The testing equipment predominately occupies the right-hand side of the front portion of the aircraft. Meanwhile, the left side of the plane has a series of yellow metal plates with poles sticking out of them (more on these later).

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Racks contained a wealth of testing equipment. Photo: Tom Boon – Simple Flying

The real highlight of this section isn’t immediately visible. Our guide, Sergei, lifted a large flap on the floor. This exposed a hole going through the floor to the forward cargo door.

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In the event of an unrecoverable emergency, those onboard can escape the plane down this cute. Photo: Tom Boon – Simple Flying

It was revealed that if anything goes drastically wrong during flight testing, all onboard can abandon the plane with a parachute through the hole in the floor. When you look at the outside of the aircraft, you can see where the hatch would open, within the cargo door.

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The cute comes out where the cargo door is located but won’t be on the commercially produced jets. Photo: Tom Boon – Simple Flying

Behind the flight test instruments are a couple of engineers stations, one on each side of the aircraft. Here, flight test engineers can monitor aircraft parameters across three screens at the right-hand station and two screens on the left-hand station. Each engineer has a relatively comfy seat that looks as though it has the parachute integrated.

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Engineers can monitor flight parameters from two special stations. Photo: Tom Boon – Simple Flying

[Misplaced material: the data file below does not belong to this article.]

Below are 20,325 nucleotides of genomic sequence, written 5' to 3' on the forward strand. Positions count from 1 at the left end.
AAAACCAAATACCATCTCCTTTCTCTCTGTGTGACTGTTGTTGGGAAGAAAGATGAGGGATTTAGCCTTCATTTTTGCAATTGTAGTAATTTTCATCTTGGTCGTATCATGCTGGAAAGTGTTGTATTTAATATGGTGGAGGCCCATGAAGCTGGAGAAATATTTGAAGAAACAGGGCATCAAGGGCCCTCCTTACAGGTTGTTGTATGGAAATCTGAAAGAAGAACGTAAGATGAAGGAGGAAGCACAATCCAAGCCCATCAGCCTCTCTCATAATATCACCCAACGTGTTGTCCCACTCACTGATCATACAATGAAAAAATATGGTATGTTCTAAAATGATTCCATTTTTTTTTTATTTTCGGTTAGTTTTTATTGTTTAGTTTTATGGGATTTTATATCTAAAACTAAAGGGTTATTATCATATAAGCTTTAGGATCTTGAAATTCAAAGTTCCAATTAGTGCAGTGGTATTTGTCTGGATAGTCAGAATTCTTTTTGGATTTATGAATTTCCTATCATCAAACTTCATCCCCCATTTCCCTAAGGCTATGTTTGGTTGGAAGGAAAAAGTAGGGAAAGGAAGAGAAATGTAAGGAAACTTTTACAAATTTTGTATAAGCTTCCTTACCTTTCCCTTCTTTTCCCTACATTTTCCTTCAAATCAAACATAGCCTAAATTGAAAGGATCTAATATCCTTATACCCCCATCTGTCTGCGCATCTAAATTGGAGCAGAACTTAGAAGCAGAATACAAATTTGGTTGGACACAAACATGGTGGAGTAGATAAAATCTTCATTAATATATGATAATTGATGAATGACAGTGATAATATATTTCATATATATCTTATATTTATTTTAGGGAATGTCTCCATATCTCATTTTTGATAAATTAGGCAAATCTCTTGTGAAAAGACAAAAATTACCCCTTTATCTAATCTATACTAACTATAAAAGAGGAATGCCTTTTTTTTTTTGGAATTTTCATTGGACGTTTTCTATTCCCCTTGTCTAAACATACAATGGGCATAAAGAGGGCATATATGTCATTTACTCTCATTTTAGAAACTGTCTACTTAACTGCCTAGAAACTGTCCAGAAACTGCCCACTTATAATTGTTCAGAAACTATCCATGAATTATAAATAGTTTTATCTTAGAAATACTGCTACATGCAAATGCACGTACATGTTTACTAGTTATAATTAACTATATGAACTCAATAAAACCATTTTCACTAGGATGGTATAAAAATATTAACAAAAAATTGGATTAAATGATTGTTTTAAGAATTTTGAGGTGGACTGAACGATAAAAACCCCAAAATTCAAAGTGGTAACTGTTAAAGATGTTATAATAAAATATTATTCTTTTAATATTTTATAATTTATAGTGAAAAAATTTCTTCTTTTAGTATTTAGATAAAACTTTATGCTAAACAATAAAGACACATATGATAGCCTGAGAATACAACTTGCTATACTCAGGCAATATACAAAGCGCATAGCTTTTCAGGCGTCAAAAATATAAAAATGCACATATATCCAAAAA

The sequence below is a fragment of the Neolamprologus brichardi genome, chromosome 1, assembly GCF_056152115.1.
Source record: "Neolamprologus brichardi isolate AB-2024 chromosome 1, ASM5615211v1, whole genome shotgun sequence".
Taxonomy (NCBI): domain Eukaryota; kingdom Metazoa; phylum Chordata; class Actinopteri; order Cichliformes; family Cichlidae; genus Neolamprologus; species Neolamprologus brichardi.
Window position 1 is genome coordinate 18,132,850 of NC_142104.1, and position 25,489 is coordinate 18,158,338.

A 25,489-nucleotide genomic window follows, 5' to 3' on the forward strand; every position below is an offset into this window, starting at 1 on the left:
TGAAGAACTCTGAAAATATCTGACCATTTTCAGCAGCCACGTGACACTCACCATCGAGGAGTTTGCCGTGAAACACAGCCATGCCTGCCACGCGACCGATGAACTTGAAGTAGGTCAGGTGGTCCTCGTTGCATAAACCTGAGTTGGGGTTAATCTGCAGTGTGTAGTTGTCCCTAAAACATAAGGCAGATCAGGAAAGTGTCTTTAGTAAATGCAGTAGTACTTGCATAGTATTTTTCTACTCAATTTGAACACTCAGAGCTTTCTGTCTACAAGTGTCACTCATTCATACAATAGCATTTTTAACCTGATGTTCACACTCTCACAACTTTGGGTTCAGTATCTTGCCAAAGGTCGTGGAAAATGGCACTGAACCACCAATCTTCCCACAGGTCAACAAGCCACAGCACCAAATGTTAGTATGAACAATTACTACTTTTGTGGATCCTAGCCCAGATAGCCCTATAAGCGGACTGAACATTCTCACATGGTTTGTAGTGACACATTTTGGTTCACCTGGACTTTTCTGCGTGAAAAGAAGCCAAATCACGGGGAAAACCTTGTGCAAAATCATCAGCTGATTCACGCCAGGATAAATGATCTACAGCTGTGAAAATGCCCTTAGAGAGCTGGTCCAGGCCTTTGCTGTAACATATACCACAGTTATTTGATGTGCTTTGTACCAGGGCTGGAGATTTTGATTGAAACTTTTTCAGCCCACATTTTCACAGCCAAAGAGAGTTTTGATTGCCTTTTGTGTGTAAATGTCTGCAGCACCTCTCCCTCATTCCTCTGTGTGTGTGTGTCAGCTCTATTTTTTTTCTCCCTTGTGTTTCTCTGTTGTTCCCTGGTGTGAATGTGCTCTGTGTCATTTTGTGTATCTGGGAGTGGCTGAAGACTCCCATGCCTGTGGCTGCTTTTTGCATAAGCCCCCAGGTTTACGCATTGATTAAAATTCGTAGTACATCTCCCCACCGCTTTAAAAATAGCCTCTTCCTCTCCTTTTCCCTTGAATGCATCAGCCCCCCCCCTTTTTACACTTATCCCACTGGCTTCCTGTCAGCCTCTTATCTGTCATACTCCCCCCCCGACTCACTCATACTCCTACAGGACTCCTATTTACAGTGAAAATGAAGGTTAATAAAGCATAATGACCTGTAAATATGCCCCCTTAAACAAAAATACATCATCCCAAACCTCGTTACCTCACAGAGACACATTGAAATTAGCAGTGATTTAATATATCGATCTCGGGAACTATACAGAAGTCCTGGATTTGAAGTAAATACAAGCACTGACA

So, back to the yellow plates, we mentioned earlier. Behind the two engineering stations are a bunch more of these yellow plates. According to our guides, these yellow plates are used to position weights to test the aircraft in different load configurations. This is similar to the large water tanks spread through the Boeing 777X’s cabin.

Read more: Guided Tour: Inside The Boeing 777-9 Test Aircraft

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Weights can be added to these yellow plates to simulate aircraft loading. Photo: Tom Boon – Simple Flying

The cabin concept

Towards the rear of the cabin, Ikrut is looking to demonstrate what the cabin will look like once it enters commercial service, initially within Russia. Two seating types are present in the cabin. At the front are two rows of “business class” seating. This sees a four-abreast layout of 2-2, with a wide armrest containing tray tables separating each chair.

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The mock cabin featured two rows of business seats. Photo: Tom Boon – Simple Flying

Behind this, Irkut has installed some standard narrowbody seating in a 3-3 configuration. Noticeable are the large windows letting plenty of natural light into the cabin. Meanwhile, there are sizeable overhead bins. Each seat comes with all of the comforts you’d expect on such a jet, such as air vents, overhead lights, and a call bell.

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The aisle is wider than may be expected on such a jet. Photo: Tom Boon – Simple Flying

Another exciting feature is the cabin width. There is plenty of room to get past a standard-sized catering trolley while a meal service occurs. Gone are the days of looming over a fellow passenger to let a trolley pass on the way to the restroom.

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The jet’s restroom was pretty standard. Photo: Tom Boon – Simple Flying

The rear of the plane features a standard-sized galley, in addition to a couple of reasonably standard restrooms. Interestingly, each of the exits has a permanently attached rope hiding in a pocket above the door. This is likely to assist evacuations if a slide fails during testing.

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In an emergency, test personnel can exit the aircraft down a rope. Photo: Tom Boon – Simple Flying

What do you make of the inside of the MC-21 test aircraft? Would you fly on it? Let us know what you think and why in the comments!